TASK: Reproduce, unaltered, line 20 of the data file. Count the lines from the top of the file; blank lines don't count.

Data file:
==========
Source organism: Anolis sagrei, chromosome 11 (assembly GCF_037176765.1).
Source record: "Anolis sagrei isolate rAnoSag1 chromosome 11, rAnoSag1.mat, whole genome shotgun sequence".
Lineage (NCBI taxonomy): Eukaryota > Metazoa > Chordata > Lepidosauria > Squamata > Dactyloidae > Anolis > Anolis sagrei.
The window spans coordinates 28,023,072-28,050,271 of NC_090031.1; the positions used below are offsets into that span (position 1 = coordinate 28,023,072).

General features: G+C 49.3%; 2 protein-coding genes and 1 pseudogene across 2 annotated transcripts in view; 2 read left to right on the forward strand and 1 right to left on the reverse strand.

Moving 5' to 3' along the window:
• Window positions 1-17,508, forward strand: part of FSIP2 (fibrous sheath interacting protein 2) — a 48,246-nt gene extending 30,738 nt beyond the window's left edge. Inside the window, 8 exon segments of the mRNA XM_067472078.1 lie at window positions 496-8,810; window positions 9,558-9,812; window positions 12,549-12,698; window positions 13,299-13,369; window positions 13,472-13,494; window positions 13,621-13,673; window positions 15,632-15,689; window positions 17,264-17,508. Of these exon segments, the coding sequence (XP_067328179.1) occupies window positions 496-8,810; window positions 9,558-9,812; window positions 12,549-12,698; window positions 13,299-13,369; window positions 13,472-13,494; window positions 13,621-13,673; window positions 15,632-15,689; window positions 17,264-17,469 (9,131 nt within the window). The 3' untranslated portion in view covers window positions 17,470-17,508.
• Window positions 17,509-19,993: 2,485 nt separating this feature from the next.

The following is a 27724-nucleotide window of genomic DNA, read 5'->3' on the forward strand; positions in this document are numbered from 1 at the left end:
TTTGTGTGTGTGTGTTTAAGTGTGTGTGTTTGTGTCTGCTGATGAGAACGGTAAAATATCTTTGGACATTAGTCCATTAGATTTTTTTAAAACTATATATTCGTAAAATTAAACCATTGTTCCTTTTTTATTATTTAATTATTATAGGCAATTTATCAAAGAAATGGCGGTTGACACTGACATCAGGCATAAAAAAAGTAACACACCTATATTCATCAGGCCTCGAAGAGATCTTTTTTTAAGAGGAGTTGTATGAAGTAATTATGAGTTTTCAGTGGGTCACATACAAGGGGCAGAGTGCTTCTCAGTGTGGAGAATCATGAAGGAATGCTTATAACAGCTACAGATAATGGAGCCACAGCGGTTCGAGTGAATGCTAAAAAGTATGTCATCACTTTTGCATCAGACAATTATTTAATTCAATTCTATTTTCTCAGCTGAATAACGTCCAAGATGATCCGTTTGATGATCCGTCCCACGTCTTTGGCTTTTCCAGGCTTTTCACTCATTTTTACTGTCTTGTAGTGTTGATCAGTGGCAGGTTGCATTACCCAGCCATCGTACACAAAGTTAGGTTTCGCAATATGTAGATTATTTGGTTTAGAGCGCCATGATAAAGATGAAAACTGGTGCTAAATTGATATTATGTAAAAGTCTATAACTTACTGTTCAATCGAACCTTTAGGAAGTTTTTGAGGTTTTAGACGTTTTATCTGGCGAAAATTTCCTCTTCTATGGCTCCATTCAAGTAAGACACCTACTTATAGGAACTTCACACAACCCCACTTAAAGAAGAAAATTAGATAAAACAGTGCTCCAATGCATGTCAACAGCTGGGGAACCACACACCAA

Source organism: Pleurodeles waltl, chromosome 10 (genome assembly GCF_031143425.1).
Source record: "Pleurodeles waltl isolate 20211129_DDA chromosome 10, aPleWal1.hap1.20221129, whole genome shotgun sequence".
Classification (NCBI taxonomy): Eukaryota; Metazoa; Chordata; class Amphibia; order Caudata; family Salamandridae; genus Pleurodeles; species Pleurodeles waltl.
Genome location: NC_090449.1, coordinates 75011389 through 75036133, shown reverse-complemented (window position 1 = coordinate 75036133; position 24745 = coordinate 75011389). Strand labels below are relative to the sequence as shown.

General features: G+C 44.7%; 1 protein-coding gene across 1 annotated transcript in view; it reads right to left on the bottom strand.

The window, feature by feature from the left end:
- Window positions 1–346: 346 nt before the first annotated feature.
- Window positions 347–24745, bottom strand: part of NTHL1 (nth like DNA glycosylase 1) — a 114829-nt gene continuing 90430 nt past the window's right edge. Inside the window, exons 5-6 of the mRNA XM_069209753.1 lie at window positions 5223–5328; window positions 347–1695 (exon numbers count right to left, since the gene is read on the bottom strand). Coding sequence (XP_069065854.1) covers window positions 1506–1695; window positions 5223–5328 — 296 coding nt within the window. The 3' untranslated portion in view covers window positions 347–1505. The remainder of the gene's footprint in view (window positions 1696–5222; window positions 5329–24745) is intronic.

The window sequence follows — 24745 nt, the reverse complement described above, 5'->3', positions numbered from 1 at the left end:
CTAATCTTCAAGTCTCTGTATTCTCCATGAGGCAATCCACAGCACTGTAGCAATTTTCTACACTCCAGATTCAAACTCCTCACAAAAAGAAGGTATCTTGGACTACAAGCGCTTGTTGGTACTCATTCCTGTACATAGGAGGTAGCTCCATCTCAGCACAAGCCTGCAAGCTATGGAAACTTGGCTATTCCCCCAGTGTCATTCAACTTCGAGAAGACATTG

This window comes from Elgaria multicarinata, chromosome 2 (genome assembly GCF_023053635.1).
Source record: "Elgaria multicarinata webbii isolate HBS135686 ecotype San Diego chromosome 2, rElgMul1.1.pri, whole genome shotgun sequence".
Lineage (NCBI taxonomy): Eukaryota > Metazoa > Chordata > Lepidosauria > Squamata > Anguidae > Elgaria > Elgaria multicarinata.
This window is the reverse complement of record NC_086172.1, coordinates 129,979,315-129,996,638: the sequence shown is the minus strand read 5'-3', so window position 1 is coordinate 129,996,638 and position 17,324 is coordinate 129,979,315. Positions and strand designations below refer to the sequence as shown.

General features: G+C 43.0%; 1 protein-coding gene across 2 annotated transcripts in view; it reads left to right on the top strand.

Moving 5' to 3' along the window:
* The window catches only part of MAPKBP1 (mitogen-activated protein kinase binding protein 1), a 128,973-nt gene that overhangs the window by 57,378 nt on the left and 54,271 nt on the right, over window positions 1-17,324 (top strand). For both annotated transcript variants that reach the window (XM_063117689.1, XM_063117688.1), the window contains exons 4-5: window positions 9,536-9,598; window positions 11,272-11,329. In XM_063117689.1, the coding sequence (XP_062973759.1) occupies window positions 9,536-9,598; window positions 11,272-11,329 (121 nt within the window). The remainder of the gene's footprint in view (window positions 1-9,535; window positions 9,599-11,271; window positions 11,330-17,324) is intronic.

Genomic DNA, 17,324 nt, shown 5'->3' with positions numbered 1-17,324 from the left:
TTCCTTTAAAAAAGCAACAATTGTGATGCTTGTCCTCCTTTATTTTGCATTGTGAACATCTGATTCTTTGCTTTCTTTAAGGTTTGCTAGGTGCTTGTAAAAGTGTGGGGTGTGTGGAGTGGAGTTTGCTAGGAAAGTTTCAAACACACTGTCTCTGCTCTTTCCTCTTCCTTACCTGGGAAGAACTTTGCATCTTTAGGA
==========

CTAATCTTCAAGTCTCTGTATTCTCCATGAGGCAATCCACAGCACTGTAGCAATTTTCTACACTCCAGATTCAAACTCCTCACAAAAAGAAGGTATCTTGGACTACAAGCGCTTGTTGGTACTCATTCCTGTACATAGGAGGTAGCTCCATCTCAGCACAAGCCTGCAAGCTATGGAAACTTGGCTATTCCCCCAGTGTCATTCAACTTCGAGAAGACATTG